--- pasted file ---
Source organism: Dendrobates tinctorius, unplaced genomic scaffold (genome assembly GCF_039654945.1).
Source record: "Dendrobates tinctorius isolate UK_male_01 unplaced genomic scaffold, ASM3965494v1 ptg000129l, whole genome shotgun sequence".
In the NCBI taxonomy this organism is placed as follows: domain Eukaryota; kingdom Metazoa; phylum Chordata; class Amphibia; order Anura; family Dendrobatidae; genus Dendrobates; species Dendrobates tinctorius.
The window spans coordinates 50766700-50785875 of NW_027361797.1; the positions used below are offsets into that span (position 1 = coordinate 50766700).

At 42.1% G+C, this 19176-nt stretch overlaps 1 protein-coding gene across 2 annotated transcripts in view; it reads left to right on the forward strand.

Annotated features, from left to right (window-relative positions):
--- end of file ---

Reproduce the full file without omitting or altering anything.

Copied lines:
Source organism: Dendrobates tinctorius, unplaced genomic scaffold (genome assembly GCF_039654945.1).
Source record: "Dendrobates tinctorius isolate UK_male_01 unplaced genomic scaffold, ASM3965494v1 ptg000129l, whole genome shotgun sequence".
In the NCBI taxonomy this organism is placed as follows: domain Eukaryota; kingdom Metazoa; phylum Chordata; class Amphibia; order Anura; family Dendrobatidae; genus Dendrobates; species Dendrobates tinctorius.
The window spans coordinates 50766700-50785875 of NW_027361797.1; the positions used below are offsets into that span (position 1 = coordinate 50766700).

At 42.1% G+C, this 19176-nt stretch overlaps 1 protein-coding gene across 2 annotated transcripts in view; it reads left to right on the forward strand.

Annotated features, from left to right (window-relative positions):